- Damaging our healthy gut bacteria, likely impairing our immune function and body weight regulation, and even
- Increasing our likelihood of developing intolerances to nutritious foods.
“When we approach food and nutrition with a different mindset, we can help to undo these physiological effects. Research shows that eating more mindfully and with self-compassion—being aware and attentive to our eating, without judgment—is a healthy way to eat.”
He explains, “Mindful eating is about letting go of those judgments, and you can help to do this by focusing on listening to what’s going on inside of your body instead of listening to what’s going on inside of your head.
“An easy step to start is to consciously scan your body before eating, including how hungry and full you feel in your stomach area from a scale of 1 (extremely hungry) to 10 (very full).
“Try to aim for at least one time a day where you focus only on your eating. Slow down, savor the taste and chew your food thoroughly. Many people find that they experience a richer flavor and greater satisfaction from the food than they would do normally.”
He says being more mindful about what and how we eat brings health benefits that go beyond the digestion and absorption of nutrients.
Eating well for early life
“Eating well during pregnancy helps to ensure healthy growth and development for the baby and good health and wellbeing for the mother too,” says Hourigan.
To help achieve this, pharmacists and their staff can encourage women who are pregnant to:
- Enjoy a wide variety of nutritious foods
- Select foods mainly from the Five Food Groups and limit intake of ‘discretionary’ foods and drinks that are high in saturated fat, added sugars and added salt, such as cakes, lollies, biscuits, potato crisps and soft drinks
- Include plenty of vegetables and fruit in different types and colours. The recommended daily intake is: 5 serves vegetables plus 2 serves of fruit
- Increase consumption of grain (ideally wholegrain) up to 8-8.5 serves (for women aged 19-50 years who are not pregnant the recommended intake is only 6 serves per day)
- Choose foods from the meat and alternatives group that are high in iron, such as lean red meat or tofu. During pregnancy, you need 1 serve more than the usual recommended amount for adult women.
Additional nutritional needs during pregnancy include:
Hourigan says, “This can be achieved by eating plenty of green leafy, red and yellow vegetables and high-folate fruit (bananas, oranges, berries, rockmelon). If you have a female who is planning to get pregnant it is recommended to take a folic acid supplement of at least 400 micrograms every day one month before and three months after conception. There are some medications where folate supplementation may be contraindicated so it’s always best to suggest they check with their doctor beforehand.”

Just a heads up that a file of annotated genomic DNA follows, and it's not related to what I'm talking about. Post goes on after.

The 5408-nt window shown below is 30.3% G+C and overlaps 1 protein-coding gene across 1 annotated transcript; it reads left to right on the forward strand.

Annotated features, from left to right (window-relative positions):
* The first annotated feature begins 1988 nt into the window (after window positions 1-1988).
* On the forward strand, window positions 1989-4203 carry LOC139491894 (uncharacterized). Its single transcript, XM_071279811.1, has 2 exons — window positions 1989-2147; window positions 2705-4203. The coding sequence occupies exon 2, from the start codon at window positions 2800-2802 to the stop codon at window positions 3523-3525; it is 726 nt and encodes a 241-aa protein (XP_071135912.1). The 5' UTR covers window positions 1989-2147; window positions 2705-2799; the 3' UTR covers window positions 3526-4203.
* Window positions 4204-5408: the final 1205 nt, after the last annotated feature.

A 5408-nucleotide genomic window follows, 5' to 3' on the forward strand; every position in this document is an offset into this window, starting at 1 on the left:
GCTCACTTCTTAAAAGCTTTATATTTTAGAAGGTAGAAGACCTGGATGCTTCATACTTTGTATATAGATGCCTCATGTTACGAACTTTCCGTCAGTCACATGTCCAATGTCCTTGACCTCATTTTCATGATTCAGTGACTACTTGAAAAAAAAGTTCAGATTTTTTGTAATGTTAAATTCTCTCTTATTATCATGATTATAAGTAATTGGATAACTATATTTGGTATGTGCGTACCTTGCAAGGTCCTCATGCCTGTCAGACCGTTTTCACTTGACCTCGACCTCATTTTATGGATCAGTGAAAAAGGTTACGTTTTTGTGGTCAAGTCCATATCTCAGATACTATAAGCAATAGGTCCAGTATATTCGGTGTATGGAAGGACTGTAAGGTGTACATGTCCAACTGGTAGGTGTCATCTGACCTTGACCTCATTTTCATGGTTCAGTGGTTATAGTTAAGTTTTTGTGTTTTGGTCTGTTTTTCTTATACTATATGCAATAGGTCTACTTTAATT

Hourigan advises, “While iodine is important, it is best to test urinary iodine to see if a pregnant woman is iodine deficient. If a pregnant woman has a thyroid problem they should not take an iodine supplement unless it has been recommended by their doctor.”
“Suggest drinking milk, eating hard cheese, yoghurt or calcium enriched alternatives, and choosing reduced fat varieties if possible. However, if you have a pregnant woman who doesn’t like dairy foods or the calcium-fortified alternatives, they may need to check with their doctor as to whether they need to take a calcium supplement. If a woman is already known to have heart disease or there is a strong family history, it may be risky to take a calcium supplement, so they should check with their doctor first,” says Hourigan.
According to the Infant Nutrition Council, among others, breast milk provides the best nutrition for infants and is a key factor in an infant’s health and wellbeing.
The nutrients in breast milk are readily absorbed and bio-available. As such, it is recommended that infants should be exclusively breastfed to approximately six months of age; if exclusive breastfeeding is not possible, infant formula can be used.
The National Health and Medical Research Council’s Infant Feeding Guidelines state that ‘when infants are not breastfed, infant formula is the only suitable and safe alternative to meeting their primary nutritional needs.’
Although healthcare workers, including pharmacists, have a responsibility to promote breastfeeding first, it’s important to provide parents who choose to use infant formula with the information and support they need to prepare, store and use feeds correctly. This will help ensure that babies get the right amount of nutrients.
Guidelines for the correct preparation of infant formula advise:
- Always wash hands before preparing formula and ensure preparation takes place in a clean area
- Bottles, teats, caps and knives should be washed carefully and sterilized by boiling water for five minutes or by using an approved sterilising agent (such as submersion in 50 ppm hypochlorite for 30 minutes)
- Use fresh water that has been boiled and allowed to cool for 30 minutes
- Ideally prepare one bottle at a time, just before feeding
- Always read the instructions and check the correct amount of water and powder, as shown on the feeding table—which can differ between formulas
- Add water to bottle first, then powder
- Always measure the correct amount of powder, using the scoop provided
- Fill the measuring scoop and level off
- Any formula left in the bottle at the end of a feed should be discarded
- Formula that has been at room temperature for less than 1 hour can be stored in the fridge for up to 24 hours (after 24 hours it should be thrown away)
Despite there being multiple formulas on the market, there is no evidence that one formula is better than another. Often it will come down to personal preference, unless the infant is at risk of allergy or has been diagnosed with cow’s milk allergy. In this instance there are special formulas that pharmacists can talk through.
Hourigan says, “Pharmacists can help parents make an informed choice on infant formula. They can also encourage mums to check their infant is growing and developing well and to urge them to seek help from their doctor, a child health nurse or an accredited practising dietitian if they feel they are having problems maintaining adequate nutrition.”